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Romanization Through Mosaics: Transition At Fishbourne And Colchester, Elizabeth Kurtulik Mercuri 2019 The Graduate Center, City University of New York

Romanization Through Mosaics: Transition At Fishbourne And Colchester, Elizabeth Kurtulik Mercuri

All Dissertations, Theses, and Capstone Projects

Romanization has been discussed extensively by scholars as a way to describe the acculturation of providences under the Roman Empire. This thesis will look at mosaics from two early sites in southeast Britain and examine their connection to the Roman Empire. Fishbourne, Roman Palace presents us with a detailed view of a private villa from the first century. The city of Colchester provides a non-elite, urban perspective from the second century. Both sites contain surviving mosaics that provide a lasting imprint of the visual and material culture that was valued in Britain during its early years under Roman occupation.

In ...


More Than Mortal: Divine Depictions Of Livia In Early Imperial Portraiture And Literature, Lillian Waddill 2019 College of William and Mary

More Than Mortal: Divine Depictions Of Livia In Early Imperial Portraiture And Literature, Lillian Waddill

Undergraduate Honors Theses

This thesis addresses the divine reception of Livia Drusilla (58 BCE – 29 CE), first empress of Rome, during and just after her lifetime throughout the Roman empire. Both an art historical and a literary approach reveal aspects of Livia’s divinity as understood by the people who lived under Julio-Claudian rule. The introduction to this thesis provides necessary historical context regarding the nascent imperial age and Livia’s position within it, especially as embodying what it meant to be a woman in the ruling family during a time that stressed traditional morality and dynasty. The first chapter serves as a ...


“I See” Said The Blind Man; “I Know” Said Oedipus: An Analysis Of Physical And Metaphysical Sight Through Greek Tragedy And Philosophy, Emma Barlow 2019 Xavier University, Cincinnati, OH

“I See” Said The Blind Man; “I Know” Said Oedipus: An Analysis Of Physical And Metaphysical Sight Through Greek Tragedy And Philosophy, Emma Barlow

Honors Bachelor of Arts

Sight in the ancient world is best understood through Greek tragedy and philosophy. There is a certain duality of sight that is present in tragedy – physical and metaphysical. Physical sight is represented through “vision” and “sight” itself. Metaphysical sight is represented through “knowing” and “understanding”. Physical and metaphysical sight do not necessarily need each other, but the combination of the two results in higher wisdom, something that is sought by one of the most prominent figures in Greek tragedy, Oedipus. In fact, Oedipus Tyrannus, Heracles, and Prometheus Bound best exemplify the duality of sight in tragedy. The seers in Greek ...


The Transactions Of Mortal Coil: Hellenic Meaning In The Suffering Of The Iliad And The Oresteia, Stephen L. Bothwell 2019 Xavier University, Cincinnati, OH

The Transactions Of Mortal Coil: Hellenic Meaning In The Suffering Of The Iliad And The Oresteia, Stephen L. Bothwell

Honors Bachelor of Arts

The meaning of suffering is enigmatic. To grasp at it cosmologically, I examine both Archaic and Classical Greek views of suffering via their primary literature and culture. Homer’s Iliad reveals the transactionality of suffering as it is embedded in the heroic code through an analysis of the Glaucus-Diomedes exchange. An investigation of Achilles’ development portrays both the Homeric system that equates honor and suffering and the unquantifiable suffering that critiques said system. Meanwhile, a study of Aeschylus’ Oresteia exhibits the interrelation of suffering and learning in Zeus’ law. The progression of the trilogy displays an accruement of wisdom by ...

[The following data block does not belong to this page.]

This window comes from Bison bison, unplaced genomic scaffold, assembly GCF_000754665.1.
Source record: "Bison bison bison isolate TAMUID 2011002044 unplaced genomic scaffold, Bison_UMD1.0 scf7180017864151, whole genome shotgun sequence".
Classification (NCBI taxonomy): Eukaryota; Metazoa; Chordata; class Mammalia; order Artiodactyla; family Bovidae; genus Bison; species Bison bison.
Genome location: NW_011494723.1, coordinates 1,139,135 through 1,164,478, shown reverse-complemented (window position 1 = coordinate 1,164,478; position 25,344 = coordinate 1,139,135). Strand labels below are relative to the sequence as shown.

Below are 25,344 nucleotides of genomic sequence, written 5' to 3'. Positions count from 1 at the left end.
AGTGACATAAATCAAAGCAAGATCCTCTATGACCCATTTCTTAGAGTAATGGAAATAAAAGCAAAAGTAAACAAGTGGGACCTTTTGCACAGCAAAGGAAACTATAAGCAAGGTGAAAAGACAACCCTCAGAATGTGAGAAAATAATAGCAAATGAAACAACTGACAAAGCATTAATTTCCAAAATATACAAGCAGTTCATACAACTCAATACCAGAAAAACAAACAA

Gardens Beneath The Ash: Contextualizing Naturalistic Imagery Within Pompeii's Urban Fabric, Rebecca Marie Gaborek 2019 College of William and Mary

Gardens Beneath The Ash: Contextualizing Naturalistic Imagery Within Pompeii's Urban Fabric, Rebecca Marie Gaborek

Undergraduate Honors Theses

In this thesis, I argue that the naturalistic wall-paintings decorating Pompeian peristylia during the late 1st century BCE and early- to mid-1stcentury CE sought to identify the homeowner with broader cultural movements celebrating “Romanness.” A new understanding of Roman identity originated with Augustus’ programs of urban and civic renewal, which adopted images of nature, both literary and artistic, to put forth ideas of peace, cultural fertility, and nationalistic superiority. As the Roman empire continued to expand and change under the principate, such symbols established an opposition between the notion of proper Roman personhood and the moral decay ...


Written In Stone: Seg Xxxiv 1581, Its Viewers, And Their Perspectives, Robert Yancey 2019 College of William and Mary

Written In Stone: Seg Xxxiv 1581, Its Viewers, And Their Perspectives, Robert Yancey

Undergraduate Honors Theses

This paper identifies a standard format used by towns or poleis to honor particularly elite members of Greco-Roman Egypt and labels this formula as 'ΗΠΟΛΙΣ'. This paper then argues that while inscription SEG XXXIV 1581 is not typical for the ΗΠΟΛΙΣ formula in Egypt, it utilizes the ΗΠΟΛΙΣ formula. The use of this formula puts SEG XXXIV 1581 into conversation not only with ΗΠΟΛΙΣ inscriptions in Koptos but also with ΗΠΟΛΙΣ inscriptions in Alexandria. Literate viewers from Koptos itself would have been seen its variance from most Koptite inscriptions and its formulaic similarity to a small group of inscriptions found ...